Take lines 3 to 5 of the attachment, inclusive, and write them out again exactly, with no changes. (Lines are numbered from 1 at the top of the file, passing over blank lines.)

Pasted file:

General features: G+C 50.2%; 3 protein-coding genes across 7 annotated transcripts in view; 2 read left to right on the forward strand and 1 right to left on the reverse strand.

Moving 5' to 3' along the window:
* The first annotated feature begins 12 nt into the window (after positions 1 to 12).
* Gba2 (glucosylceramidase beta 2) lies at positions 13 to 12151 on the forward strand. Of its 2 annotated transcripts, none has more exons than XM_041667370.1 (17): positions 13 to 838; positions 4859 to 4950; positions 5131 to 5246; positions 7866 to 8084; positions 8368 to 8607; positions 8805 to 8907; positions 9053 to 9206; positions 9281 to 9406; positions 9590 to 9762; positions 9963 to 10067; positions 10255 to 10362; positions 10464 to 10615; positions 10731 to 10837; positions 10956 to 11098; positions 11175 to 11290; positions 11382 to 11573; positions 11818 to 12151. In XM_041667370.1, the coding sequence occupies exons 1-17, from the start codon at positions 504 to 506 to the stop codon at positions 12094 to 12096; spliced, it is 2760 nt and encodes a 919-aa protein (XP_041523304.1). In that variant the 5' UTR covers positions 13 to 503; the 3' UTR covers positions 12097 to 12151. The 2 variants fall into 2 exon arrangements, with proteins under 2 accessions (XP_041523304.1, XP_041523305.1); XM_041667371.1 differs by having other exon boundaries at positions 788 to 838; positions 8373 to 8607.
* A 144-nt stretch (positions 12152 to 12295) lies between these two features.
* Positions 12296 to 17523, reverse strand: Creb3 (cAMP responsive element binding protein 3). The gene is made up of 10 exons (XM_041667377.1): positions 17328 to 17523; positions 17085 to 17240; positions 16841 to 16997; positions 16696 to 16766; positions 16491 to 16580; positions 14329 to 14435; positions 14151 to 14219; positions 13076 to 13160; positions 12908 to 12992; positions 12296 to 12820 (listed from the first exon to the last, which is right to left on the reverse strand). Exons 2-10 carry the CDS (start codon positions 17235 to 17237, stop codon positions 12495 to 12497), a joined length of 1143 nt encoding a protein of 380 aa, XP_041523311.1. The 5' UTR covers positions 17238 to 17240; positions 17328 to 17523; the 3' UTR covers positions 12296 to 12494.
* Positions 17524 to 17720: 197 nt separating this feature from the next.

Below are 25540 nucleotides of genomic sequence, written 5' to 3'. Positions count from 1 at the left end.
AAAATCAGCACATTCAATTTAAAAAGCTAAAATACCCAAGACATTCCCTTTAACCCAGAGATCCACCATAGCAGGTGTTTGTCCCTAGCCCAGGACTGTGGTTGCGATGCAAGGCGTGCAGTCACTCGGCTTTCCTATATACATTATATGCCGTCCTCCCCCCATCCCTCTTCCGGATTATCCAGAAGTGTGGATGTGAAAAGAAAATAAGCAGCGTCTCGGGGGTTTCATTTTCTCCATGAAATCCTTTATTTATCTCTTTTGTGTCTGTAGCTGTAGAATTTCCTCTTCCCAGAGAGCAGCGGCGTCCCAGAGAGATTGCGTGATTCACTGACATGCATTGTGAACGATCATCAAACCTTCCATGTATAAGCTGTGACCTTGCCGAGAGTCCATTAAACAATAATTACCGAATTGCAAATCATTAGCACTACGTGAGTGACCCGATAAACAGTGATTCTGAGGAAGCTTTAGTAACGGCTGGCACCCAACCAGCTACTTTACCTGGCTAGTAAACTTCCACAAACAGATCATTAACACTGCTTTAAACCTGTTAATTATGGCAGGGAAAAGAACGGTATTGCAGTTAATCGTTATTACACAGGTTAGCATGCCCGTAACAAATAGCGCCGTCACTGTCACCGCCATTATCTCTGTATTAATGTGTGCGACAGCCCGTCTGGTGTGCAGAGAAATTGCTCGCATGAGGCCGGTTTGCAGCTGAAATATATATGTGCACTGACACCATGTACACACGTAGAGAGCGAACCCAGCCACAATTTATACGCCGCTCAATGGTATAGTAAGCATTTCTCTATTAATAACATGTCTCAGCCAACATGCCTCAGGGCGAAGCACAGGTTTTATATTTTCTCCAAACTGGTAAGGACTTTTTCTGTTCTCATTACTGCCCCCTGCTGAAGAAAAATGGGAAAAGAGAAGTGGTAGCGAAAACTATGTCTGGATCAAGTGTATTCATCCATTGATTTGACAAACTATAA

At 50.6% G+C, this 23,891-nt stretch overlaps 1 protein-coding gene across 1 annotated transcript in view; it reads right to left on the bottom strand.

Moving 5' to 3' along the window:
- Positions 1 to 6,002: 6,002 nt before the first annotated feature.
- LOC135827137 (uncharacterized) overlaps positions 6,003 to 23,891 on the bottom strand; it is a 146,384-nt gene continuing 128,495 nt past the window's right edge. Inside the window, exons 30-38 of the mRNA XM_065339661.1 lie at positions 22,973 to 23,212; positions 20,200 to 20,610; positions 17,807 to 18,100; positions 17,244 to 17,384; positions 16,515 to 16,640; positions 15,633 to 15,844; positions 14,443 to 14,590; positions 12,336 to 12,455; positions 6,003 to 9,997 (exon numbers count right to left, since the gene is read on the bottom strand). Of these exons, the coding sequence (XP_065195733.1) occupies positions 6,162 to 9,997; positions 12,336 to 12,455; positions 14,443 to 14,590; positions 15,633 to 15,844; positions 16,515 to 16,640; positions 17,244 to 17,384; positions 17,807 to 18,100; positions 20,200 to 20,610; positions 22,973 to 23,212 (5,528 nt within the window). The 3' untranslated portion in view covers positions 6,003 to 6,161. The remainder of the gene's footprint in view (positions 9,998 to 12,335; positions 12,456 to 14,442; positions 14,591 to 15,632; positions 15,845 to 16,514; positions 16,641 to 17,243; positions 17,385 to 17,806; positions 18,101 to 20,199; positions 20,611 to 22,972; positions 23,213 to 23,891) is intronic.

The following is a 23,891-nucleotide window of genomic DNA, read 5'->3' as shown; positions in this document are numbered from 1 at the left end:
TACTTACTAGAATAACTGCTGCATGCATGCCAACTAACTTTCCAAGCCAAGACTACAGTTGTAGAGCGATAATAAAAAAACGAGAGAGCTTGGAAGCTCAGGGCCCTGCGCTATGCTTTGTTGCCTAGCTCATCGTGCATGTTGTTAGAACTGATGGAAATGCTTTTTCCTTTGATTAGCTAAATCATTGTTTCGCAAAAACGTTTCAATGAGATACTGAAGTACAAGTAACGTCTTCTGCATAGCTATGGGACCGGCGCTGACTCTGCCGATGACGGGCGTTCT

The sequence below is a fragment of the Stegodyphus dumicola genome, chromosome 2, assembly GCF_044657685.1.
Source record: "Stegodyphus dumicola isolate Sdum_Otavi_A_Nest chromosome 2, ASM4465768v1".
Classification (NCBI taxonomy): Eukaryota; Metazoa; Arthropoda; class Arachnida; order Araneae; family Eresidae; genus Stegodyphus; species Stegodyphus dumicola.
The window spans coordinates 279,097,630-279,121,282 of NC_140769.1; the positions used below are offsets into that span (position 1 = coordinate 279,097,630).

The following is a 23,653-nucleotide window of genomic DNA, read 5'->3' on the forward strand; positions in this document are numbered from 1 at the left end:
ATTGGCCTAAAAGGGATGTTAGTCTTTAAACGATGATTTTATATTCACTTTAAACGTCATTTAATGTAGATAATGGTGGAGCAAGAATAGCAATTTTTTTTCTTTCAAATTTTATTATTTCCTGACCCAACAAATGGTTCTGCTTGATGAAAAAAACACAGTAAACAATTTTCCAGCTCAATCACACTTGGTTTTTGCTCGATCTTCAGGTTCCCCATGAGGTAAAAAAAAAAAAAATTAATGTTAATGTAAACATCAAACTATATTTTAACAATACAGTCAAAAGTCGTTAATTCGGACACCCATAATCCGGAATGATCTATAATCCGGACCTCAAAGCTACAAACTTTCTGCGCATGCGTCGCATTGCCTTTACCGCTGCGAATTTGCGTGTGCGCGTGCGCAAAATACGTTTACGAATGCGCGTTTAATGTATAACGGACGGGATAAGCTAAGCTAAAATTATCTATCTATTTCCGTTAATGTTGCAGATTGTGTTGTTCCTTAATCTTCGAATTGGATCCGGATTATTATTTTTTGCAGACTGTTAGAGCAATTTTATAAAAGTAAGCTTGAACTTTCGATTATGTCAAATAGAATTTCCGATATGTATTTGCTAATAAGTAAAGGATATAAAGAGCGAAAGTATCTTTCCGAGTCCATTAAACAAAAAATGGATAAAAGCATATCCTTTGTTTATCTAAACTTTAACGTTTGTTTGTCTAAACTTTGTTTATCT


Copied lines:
* The first annotated feature begins 12 nt into the window (after positions 1 to 12).
* Gba2 (glucosylceramidase beta 2) lies at positions 13 to 12151 on the forward strand. Of its 2 annotated transcripts, none has more exons than XM_041667370.1 (17): positions 13 to 838; positions 4859 to 4950; positions 5131 to 5246; positions 7866 to 8084; positions 8368 to 8607; positions 8805 to 8907; positions 9053 to 9206; positions 9281 to 9406; positions 9590 to 9762; positions 9963 to 10067; positions 10255 to 10362; positions 10464 to 10615; positions 10731 to 10837; positions 10956 to 11098; positions 11175 to 11290; positions 11382 to 11573; positions 11818 to 12151. In XM_041667370.1, the coding sequence occupies exons 1-17, from the start codon at positions 504 to 506 to the stop codon at positions 12094 to 12096; spliced, it is 2760 nt and encodes a 919-aa protein (XP_041523304.1). In that variant the 5' UTR covers positions 13 to 503; the 3' UTR covers positions 12097 to 12151. The 2 variants fall into 2 exon arrangements, with proteins under 2 accessions (XP_041523304.1, XP_041523305.1); XM_041667371.1 differs by having other exon boundaries at positions 788 to 838; positions 8373 to 8607.
* A 144-nt stretch (positions 12152 to 12295) lies between these two features.